Please visit the Instructions for Authors page before submitting a manuscript. The Article Processing Charge (APC) for publication in this open access journal is 1600 CHF (Swiss Francs). Submitted papers should be well formatted and use good English. Authors may use MDPI's English editing service prior to publication or during author revisions.

Keywords

  • Soil protection
  • Restoration
  • Water conservation
  • Soil management
  • Soil hydrology
  • Soil ecosystem services

Published Papers (3 papers)

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Research

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Open AccessArticle
A Comprehensive Performance Assessment of the Modified Philip–Dunne Infiltrometer
Water 2019, 11(9), 1881; https://doi.org/10.3390/w11091881 - 10 Sep 2019
Abstract
This study aims at furthering our understanding of the Modified Philip–Dunne Infiltrometer (MPDI), which is used to determine the saturated hydraulic conductivity Κs and the Green–Ampt suction head Ψ at the wetting front. We have developed a forward-modeling algorithm that can be [...] Read more.
This study aims at furthering our understanding of the Modified Philip–Dunne Infiltrometer (MPDI), which is used to determine the saturated hydraulic conductivity Κs and the Green–Ampt suction head Ψ at the wetting front. We have developed a forward-modeling algorithm that can be used to simulate water level changes inside the infiltrometer with time when the soil hydraulic properties Κs and Ψ are known. The forward model was used to generate 30,000 water level datasets using randomly generated values of Κs and Ψ values. These model data were then compared against field-measured water level drawdown data collected for three types of soil. The Nash–Sutcliffe efficiency (NSE) was used to assess the quality of the fit. Results show that multiple sets of the model parameters Κs and Ψ can yield drawdown curves that can fit the field-measured data equally well. Interestingly, all the successful sets of parameters (delineated by NSE ≥ the threshold value) give Κs values converged to a valid range that is fully consistent with the tested soil texture class. However, Ψ values varied significantly and did not converge to a valid range. Based on these results, we conclude that the MPDI is a useful field method to estimate Κs values, but it is not a robust method to estimate Ψ values. Further studies are needed to improve the experimental procedures that can yield more sensitive data that can help uniquely identify Κs and Ψ values. Full article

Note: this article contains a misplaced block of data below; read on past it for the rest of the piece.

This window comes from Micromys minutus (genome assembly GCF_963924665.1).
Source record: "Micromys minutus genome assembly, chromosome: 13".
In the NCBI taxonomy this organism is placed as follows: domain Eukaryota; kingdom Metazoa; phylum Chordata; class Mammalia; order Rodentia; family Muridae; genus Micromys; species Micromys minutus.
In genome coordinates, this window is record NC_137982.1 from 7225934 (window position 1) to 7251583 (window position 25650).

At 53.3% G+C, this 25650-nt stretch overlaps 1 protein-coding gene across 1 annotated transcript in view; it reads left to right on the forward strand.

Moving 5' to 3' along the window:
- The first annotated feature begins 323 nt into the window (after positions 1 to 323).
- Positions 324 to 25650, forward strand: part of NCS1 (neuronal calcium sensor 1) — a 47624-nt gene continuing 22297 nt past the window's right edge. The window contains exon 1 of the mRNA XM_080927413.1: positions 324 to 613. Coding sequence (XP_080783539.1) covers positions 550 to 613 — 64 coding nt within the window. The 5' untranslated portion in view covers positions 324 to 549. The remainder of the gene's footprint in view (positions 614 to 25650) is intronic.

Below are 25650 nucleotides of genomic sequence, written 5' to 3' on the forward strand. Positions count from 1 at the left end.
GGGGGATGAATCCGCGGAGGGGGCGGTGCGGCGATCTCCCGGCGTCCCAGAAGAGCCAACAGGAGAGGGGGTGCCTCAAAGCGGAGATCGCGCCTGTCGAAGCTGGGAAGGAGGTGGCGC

(This article belongs to the Special Issue Soil and Water-Related Ecosystem Services)
Open AccessArticle
Towards Economic Land Evaluation at the Farm Scale Based on Soil Physical-Hydrological Features and Ecosystem Services
Water 2019, 11(8), 1527; https://doi.org/10.3390/w11081527 - 24 Jul 2019
Abstract
The economic evaluation of a land parcel is mainly based on the local economy, as well as on the topography, distance to the main streets, distance to the river, and presence of irrigation. Spatial variability of soil features and functionalities are often left [...] Read more.
The economic evaluation of a land parcel is mainly based on the local economy, as well as on the topography, distance to the main streets, distance to the river, and presence of irrigation. Spatial variability of soil features and functionalities are often left behind during economic land evaluation, probably due to a scarce awareness of soil function’s economic value. The paper shows an approach for economic land evaluation of irrigated croplands in the Po River plain (Northern Italy), based on spatial variability of soil functions, namely biomass production and carbon sequestration, as well as taking into account the river flood risk. The soil spatial variability was mapped using proximal sensing technology and few calibration points (one every 5 hectares). Biomass production of the main crops of the area, namely maize, soybean, and sorghum, was monitored and mapped for three years (2016, 2017, and 2018) using precision agriculture technologies. The results showed that the available water capacity (AWC) reached the highest correlation with biomass production, additionally, soil texture and cation exchange capacity were significantly correlated. Economic evaluation of the land parcels was computed considering the mean land market value of the area, the site-specific deviations due to the spatial variability of the biomass production by capitalization rate, and carbon sequestration soil functions, applying a natural capital approach by the mean annual value of the carbon market. This site-specific methodology could be applied to many other arable lands. Full article